Happy Herbivore Blog

September 28, 2011

What Vegan Means: Growth

Today's guest post is from JL. Post-40 JL Fields became a marathoner and triathlete, changed careers and transitioned from vegetarian to vegan. She now blogs about vegan cooking (and wine!) and fitness at JL Goes Vegan: Food & Fitness with a Side of Kale and is the editor of Stop Chasing Skinny: Find Happiness Beyond the Scale.

I used to associate the word vegan with food. Only. I was vegetarian for many years before assuming a plant-based diet and that word--vegan--represented something very scary to me. It meant giving up eggs, cheese, butter and yogurt -- I was sure those were the only foods keeping me from eating flesh.

I stopped eating meat, poultry and pork after a trip to Kenya. I attended a ceremony for work and was introduced to a goat whose sad fate was to then be slaughtered and boiled. I ate a piece of him that night, assuming a refusal to consume him would be seen as a sign of disrespect. The next day, on my way to South Africa, I phoned my husband back in the U.S. to announce that I was a vegetarian.

The journey was a bumpy one (there was one Kentucky Fried Chicken incident--don’t ask) and I played the role of fraudulent vegetarian by identifying as one but I continued to eat seafood. Four years into it I stopped eating all flesh. I continued, however, to consume that which I could not imagine giving up--dairy, eggs and honey--for three more years.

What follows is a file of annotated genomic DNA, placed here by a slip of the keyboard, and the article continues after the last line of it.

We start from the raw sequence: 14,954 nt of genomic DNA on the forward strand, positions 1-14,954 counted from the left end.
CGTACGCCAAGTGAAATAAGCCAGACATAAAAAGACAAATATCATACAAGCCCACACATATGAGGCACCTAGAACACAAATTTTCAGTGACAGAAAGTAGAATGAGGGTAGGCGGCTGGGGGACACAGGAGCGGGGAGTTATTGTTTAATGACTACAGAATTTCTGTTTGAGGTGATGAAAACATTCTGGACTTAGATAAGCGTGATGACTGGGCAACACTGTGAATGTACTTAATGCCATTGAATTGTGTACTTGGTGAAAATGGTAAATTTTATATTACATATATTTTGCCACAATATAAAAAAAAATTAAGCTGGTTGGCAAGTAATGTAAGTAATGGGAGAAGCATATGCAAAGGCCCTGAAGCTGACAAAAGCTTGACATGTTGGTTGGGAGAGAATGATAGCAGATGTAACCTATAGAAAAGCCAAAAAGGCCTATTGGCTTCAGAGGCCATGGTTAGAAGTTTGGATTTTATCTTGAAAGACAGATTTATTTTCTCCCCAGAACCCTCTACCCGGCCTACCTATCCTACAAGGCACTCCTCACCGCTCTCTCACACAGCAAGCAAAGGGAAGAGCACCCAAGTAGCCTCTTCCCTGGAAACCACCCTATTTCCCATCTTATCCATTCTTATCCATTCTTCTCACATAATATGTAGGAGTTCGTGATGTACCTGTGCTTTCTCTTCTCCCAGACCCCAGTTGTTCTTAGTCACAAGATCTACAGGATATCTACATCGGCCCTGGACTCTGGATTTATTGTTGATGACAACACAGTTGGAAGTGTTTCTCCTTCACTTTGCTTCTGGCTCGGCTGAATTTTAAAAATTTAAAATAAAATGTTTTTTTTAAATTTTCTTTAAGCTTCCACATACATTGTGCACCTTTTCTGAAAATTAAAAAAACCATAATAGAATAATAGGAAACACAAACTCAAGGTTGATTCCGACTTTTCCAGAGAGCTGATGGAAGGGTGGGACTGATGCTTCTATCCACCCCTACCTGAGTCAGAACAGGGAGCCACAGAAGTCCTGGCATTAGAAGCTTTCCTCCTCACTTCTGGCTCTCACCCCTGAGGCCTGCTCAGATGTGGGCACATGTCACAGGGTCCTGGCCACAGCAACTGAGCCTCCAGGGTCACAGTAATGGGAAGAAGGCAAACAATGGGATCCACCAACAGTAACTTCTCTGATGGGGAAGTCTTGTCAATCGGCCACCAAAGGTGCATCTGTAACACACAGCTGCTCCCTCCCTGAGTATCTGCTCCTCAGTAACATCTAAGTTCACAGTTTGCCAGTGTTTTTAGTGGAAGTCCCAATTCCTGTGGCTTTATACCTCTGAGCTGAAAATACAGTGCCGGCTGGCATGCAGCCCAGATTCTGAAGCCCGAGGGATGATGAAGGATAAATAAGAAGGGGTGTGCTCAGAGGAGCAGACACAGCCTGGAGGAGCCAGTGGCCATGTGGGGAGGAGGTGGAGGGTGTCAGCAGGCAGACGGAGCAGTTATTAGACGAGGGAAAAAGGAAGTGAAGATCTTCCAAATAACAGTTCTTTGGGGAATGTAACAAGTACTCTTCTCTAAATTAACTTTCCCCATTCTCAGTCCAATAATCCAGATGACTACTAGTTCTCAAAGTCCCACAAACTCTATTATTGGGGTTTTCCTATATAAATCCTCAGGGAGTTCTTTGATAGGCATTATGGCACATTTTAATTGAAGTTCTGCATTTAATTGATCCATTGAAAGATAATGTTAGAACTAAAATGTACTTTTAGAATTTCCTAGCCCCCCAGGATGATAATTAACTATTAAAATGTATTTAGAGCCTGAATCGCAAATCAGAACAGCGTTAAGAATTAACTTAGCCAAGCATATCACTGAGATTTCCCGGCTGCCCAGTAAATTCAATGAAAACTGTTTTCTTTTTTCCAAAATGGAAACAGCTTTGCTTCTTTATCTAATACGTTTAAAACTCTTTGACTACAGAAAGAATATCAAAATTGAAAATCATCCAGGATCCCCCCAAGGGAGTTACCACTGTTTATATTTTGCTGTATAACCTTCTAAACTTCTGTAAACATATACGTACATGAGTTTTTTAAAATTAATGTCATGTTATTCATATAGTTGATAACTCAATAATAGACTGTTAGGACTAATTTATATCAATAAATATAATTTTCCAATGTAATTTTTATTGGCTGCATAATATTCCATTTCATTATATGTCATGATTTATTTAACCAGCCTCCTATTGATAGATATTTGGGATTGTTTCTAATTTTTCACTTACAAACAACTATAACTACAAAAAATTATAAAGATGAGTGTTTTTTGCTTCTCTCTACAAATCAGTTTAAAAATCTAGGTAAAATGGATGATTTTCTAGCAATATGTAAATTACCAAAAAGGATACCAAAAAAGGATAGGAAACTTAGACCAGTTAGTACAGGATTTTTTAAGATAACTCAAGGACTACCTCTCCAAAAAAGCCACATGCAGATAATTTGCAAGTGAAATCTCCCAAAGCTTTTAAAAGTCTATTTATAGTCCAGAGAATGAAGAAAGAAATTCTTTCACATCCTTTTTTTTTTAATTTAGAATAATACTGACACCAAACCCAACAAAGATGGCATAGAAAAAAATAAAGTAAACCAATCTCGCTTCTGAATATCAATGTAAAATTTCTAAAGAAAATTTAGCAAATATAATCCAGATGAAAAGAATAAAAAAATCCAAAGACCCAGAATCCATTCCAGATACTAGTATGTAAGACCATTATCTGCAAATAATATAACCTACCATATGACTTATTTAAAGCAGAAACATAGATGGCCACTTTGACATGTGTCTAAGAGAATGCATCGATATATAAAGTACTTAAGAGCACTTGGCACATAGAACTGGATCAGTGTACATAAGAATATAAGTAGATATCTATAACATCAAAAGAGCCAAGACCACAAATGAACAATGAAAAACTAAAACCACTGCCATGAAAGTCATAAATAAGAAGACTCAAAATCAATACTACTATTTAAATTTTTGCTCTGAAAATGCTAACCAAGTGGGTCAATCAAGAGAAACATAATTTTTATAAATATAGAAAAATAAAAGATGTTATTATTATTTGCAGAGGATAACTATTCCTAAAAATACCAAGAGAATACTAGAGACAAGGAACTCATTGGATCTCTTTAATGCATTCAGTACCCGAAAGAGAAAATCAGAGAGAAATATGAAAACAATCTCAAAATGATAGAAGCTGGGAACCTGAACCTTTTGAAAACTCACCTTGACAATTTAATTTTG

Nearly two years ago I made a decision to follow a plant-based diet. I called myself vegan but it was about the food. I gave up animal products when I discovered after a two-week cleanse, in which no dairy was allowed, that I was only an egg away from eating vegan. So I ditched the eggs and did not resume the dairy. I have never looked back.

As the months progressed, and I began learning more about the vegan diet (and being vegan in general) I couldn’t turn away from what I was seeing and learning. That how we get our dairy and eggs is as inhumane as the mass killing of animals for meat. That I can get calcium directly from the source -- greens from the ground -- and cut out the middleman (middle cow?).

 
(Photo Source)

I read about a goat named Clover at the Woodstock Farm Animal Sanctuary. She was saved from slaughter and she will live the rest of her days as a free, happy goat at the WFAS (I now sponsor her). It all came full circle. I went vegetarian because of a goat. I started eating plant-based for diet. I now embrace and claim the label vegan completely, because of another goat.

What does vegan mean to me? Being compassionate to others -- animals and humans -- and expecting the same in return.

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